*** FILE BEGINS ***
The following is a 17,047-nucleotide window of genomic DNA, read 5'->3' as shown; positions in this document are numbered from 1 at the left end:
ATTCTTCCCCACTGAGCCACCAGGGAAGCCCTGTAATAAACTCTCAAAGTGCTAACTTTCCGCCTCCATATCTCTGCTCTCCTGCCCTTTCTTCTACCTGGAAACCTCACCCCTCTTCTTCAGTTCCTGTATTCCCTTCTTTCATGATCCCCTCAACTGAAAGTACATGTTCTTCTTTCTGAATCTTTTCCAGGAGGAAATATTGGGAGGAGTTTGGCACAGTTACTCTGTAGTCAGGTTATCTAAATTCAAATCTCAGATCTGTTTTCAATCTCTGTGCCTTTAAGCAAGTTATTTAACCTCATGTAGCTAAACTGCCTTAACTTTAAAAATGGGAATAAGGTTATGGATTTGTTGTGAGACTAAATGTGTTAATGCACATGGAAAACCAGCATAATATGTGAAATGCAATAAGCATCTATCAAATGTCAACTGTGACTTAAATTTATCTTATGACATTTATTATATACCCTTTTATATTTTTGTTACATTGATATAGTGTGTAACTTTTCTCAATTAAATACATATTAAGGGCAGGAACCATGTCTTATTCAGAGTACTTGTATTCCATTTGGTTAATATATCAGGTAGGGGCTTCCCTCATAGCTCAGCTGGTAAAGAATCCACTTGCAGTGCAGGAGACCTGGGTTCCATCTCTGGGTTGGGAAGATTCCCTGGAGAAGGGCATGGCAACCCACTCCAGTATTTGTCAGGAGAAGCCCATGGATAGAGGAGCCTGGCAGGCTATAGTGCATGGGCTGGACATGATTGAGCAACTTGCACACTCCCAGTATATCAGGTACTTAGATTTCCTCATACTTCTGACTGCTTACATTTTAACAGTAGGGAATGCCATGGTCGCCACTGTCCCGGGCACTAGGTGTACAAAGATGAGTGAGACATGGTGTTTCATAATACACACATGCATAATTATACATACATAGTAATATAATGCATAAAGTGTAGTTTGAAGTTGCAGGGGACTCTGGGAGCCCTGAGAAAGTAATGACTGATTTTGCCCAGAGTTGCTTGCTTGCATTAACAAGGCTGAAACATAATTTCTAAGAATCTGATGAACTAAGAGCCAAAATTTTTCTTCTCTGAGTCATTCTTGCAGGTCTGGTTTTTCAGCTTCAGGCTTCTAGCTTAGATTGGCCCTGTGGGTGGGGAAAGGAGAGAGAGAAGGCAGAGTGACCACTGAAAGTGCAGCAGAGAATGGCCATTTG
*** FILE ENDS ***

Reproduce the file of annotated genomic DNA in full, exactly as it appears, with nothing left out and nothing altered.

The following is a 17,047-nucleotide window of genomic DNA, read 5'->3' as shown; positions in this document are numbered from 1 at the left end:
ATTCTTCCCCACTGAGCCACCAGGGAAGCCCTGTAATAAACTCTCAAAGTGCTAACTTTCCGCCTCCATATCTCTGCTCTCCTGCCCTTTCTTCTACCTGGAAACCTCACCCCTCTTCTTCAGTTCCTGTATTCCCTTCTTTCATGATCCCCTCAACTGAAAGTACATGTTCTTCTTTCTGAATCTTTTCCAGGAGGAAATATTGGGAGGAGTTTGGCACAGTTACTCTGTAGTCAGGTTATCTAAATTCAAATCTCAGATCTGTTTTCAATCTCTGTGCCTTTAAGCAAGTTATTTAACCTCATGTAGCTAAACTGCCTTAACTTTAAAAATGGGAATAAGGTTATGGATTTGTTGTGAGACTAAATGTGTTAATGCACATGGAAAACCAGCATAATATGTGAAATGCAATAAGCATCTATCAAATGTCAACTGTGACTTAAATTTATCTTATGACATTTATTATATACCCTTTTATATTTTTGTTACATTGATATAGTGTGTAACTTTTCTCAATTAAATACATATTAAGGGCAGGAACCATGTCTTATTCAGAGTACTTGTATTCCATTTGGTTAATATATCAGGTAGGGGCTTCCCTCATAGCTCAGCTGGTAAAGAATCCACTTGCAGTGCAGGAGACCTGGGTTCCATCTCTGGGTTGGGAAGATTCCCTGGAGAAGGGCATGGCAACCCACTCCAGTATTTGTCAGGAGAAGCCCATGGATAGAGGAGCCTGGCAGGCTATAGTGCATGGGCTGGACATGATTGAGCAACTTGCACACTCCCAGTATATCAGGTACTTAGATTTCCTCATACTTCTGACTGCTTACATTTTAACAGTAGGGAATGCCATGGTCGCCACTGTCCCGGGCACTAGGTGTACAAAGATGAGTGAGACATGGTGTTTCATAATACACACATGCATAATTATACATACATAGTAATATAATGCATAAAGTGTAGTTTGAAGTTGCAGGGGACTCTGGGAGCCCTGAGAAAGTAATGACTGATTTTGCCCAGAGTTGCTTGCTTGCATTAACAAGGCTGAAACATAATTTCTAAGAATCTGATGAACTAAGAGCCAAAATTTTTCTTCTCTGAGTCATTCTTGCAGGTCTGGTTTTTCAGCTTCAGGCTTCTAGCTTAGATTGGCCCTGTGGGTGGGGAAAGGAGAGAGAGAAGGCAGAGTGACCACTGAAAGTGCAGCAGAGAATGGCCATTTG